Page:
Rice and beans
Beans and rice are a staple food in many cultures around the world. It provides several important nutrients, and is widely available.
Rice and beans is referred to as arroz y habas, arroz con habichuelas, arroz con frijoles or similar in Spanish, arroz e feijão, arroz com feijão or feijão com arroz, in Portuguese, diri ak pwa in Haitian Creole, Avas kon arroz or Avikas kon arroz in Judaeo-Spanish.
The dish usually consists of white or brown rice accompanied by brown, red or black, dry beans (typically Phaseolus vulgaris or Vigna unguiculata) and seasoned in various ways. Different regions have different preferences. In Brazil, for example, black beans are more popular in Rio de Janeiro, Rio Grande do Sul and Santa Catarina, while in most other parts of the country these are mostly only used in feijoadas. The New Orleans specialty known as "red beans and rice" is often accompanied by a side of smoked sausage or a fried pork chop.
In many areas, rice and beans are often served side by side rather than mixed. Either way, they may be considered a meal, frequently with a topping of meat or chicken. Meat or other ingredients are sometimes placed atop rice and beans or (less often) mixed into it.
While beans are native to the Americas, common rice is not. Wild rice is native to North America. Rice was introduced to the Caribbean and South America by European colonizers at an early date with Spanish colonizers introducing Asian rice to Mexico in the 1520s at Veracruz and the Portuguese and their African slaves introducing it at about the same time to Colonial Brazil. More recent scholarship suggests that African slaves played a more active role in the establishment of rice in the New World, and that African rice was an important crop from an early period. In either case, varieties of rice and bean dishes were a staple dish among the peoples of West Africa, and they remained a staple among their descendants subjected to slavery in the Spanish New World colonies and elsewhere in the Americas.
In Israel variation of the dish was developed by Sephardic Jews who were expelled from Spain to Jerusalem, the dish is known in Hebrew as Orez Shu'it and it is a staple of the local cuisine of Jerusalem today.
The dish is very nutritious. Rice is rich in starch, an excellent source of energy. Rice also has iron, vitamin B and protein. Beans also contain a good amount of iron and an even greater amount of protein than rice. Together they make up a complete protein, which provides each of the amino acids the body cannot make for itself.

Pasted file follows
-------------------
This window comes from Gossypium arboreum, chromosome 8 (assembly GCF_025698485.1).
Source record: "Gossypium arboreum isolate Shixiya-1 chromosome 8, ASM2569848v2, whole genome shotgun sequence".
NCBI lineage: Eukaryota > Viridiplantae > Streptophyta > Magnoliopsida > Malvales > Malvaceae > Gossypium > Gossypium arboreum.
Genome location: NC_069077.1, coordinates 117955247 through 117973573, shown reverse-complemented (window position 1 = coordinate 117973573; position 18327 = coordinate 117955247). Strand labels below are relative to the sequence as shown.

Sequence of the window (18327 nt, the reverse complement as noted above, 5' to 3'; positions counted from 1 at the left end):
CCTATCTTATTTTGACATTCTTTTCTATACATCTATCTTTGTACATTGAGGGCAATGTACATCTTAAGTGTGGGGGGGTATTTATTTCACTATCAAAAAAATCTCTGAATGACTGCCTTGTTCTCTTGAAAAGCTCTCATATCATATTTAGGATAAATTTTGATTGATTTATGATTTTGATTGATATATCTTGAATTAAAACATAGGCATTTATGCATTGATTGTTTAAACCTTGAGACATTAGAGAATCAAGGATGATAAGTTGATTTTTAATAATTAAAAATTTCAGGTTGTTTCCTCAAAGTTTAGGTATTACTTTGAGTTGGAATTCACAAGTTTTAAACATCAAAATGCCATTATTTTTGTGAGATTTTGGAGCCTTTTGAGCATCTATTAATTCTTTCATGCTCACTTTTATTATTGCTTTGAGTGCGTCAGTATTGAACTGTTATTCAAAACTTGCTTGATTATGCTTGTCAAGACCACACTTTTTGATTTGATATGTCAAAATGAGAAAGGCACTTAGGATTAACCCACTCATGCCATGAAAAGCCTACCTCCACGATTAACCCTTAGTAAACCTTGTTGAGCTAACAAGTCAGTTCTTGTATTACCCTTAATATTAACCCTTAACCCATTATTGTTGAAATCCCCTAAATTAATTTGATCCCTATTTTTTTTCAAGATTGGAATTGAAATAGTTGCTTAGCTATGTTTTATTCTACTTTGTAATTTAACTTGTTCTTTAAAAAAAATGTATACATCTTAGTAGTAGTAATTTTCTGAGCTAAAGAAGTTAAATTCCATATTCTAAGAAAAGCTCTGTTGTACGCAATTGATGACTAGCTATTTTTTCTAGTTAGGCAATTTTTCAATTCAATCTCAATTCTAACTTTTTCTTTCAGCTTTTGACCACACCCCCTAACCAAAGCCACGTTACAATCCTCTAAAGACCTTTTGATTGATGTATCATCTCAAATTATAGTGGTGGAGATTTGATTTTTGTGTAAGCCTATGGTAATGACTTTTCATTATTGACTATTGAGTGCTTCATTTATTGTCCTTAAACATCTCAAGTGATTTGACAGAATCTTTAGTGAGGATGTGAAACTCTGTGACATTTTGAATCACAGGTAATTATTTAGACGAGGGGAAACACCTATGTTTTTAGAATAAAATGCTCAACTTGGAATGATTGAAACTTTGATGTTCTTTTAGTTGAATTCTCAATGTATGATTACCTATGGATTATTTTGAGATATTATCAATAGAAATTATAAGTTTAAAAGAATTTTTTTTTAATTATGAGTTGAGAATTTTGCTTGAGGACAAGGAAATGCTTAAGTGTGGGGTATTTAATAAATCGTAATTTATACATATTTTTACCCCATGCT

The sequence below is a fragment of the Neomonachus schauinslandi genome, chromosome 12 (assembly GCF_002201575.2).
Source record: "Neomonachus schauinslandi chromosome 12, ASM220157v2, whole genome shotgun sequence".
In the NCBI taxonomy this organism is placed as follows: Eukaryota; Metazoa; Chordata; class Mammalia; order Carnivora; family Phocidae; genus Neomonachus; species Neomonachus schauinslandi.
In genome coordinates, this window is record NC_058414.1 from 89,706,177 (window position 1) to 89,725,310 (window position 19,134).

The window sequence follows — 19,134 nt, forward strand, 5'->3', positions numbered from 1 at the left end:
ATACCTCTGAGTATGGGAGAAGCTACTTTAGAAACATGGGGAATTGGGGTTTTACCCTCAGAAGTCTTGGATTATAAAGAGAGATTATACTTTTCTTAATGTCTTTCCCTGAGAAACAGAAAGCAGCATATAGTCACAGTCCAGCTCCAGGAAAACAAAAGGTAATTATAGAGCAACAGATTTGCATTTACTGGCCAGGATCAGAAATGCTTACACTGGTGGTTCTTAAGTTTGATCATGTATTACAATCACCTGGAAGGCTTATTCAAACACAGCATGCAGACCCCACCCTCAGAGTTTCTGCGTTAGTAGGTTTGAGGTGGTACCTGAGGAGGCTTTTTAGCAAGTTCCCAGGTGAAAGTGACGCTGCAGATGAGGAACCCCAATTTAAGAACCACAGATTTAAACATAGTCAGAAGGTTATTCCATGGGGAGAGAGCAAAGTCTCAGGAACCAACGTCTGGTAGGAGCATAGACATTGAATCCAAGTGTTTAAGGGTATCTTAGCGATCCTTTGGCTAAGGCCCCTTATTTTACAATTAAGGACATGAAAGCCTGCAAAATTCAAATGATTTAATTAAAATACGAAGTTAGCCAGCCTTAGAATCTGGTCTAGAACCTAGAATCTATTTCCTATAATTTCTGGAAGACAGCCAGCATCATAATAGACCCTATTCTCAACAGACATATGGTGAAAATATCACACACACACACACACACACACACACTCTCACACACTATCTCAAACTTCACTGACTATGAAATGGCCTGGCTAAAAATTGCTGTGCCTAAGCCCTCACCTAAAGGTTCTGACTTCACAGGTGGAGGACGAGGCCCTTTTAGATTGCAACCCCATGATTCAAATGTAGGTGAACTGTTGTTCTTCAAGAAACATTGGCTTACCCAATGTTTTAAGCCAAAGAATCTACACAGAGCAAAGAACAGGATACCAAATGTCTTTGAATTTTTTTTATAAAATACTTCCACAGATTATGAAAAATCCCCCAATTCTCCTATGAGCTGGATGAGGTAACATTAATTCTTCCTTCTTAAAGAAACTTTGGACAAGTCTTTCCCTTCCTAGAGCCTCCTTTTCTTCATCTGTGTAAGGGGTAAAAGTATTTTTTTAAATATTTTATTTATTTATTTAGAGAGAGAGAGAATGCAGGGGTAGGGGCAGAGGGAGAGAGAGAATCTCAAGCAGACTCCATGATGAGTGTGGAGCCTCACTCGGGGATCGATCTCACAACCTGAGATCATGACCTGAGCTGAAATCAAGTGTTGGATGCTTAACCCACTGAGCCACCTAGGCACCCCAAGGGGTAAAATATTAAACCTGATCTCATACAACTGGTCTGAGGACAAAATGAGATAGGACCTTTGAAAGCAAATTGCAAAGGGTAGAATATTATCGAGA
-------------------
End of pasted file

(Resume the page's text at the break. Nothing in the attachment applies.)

In addition, rice and beans are common and affordable ingredients, often available in difficult economic times.
In Brazil, rice and beans are commonly eaten as everyday lunch, along with a different variety of meats and vegetables. It is also common to prepare dinner using the lunch leftovers. Brazil is the world's third largest producer of dry beans and American leader in rice consumption.
- Louisiana Creole cuisine
- Red beans and rice, the most common rice and beans dish in said cuisine
- Gallo pinto, a Nicaraguan/Costa Rican version of rice and beans
- Arroz con gandules, a part of Puerto Rico's national dish
- Arroz junto, a Puerto Rican version of rice, meat and beans cooked together
- Pabellón criollo, a Venezuelan version of rice and black beans with pulled beef.
- Platillo Moros y Cristianos, a Cuban version of fully mixed rice and black beans
- Beans on toast, a British cereal + beans dish
- Rice and peas, a Caribbean staple dish
- Kongbap, a Korean rice and beans dish
- Moro de guandules, a Dominican version of rice and pigeon peas
- List of legume dishes
- List of rice dishes
- Rajma, an Indian bean dish usually served with rice
- Mujaddara, a rice and lentils dish from Middle East
- Haitian cuisine
- Feijoada, Brazilian national dish
- Hoppin' John, a black-eyed peas dish from the southern United States
- Black Rice: The African Origins of Rice Cultivation in the Americas by Judith A. Carney
- National Research Council (1996-02-14). "African Rice". Lost Crops of Africa: Volume I: Grains. Lost Crops of Africa. 1. National Academies Press. ISBN 978-0-309-04990-0. Retrieved 2008-07-18.<templatestyles src="Module:Citation/CS1/styles.css"></templatestyles>
- "Protein". http://www.cdc.gov. CDC. 2012-10-04. Retrieved 2014-04-07. External link in
- Embrapa, Origem e História do Arroz and Origem e História do Feijão (Portuguese)
- Arroz e Feijão: Uma dupla infalível, Camaquã Alimentos (Portuguese)
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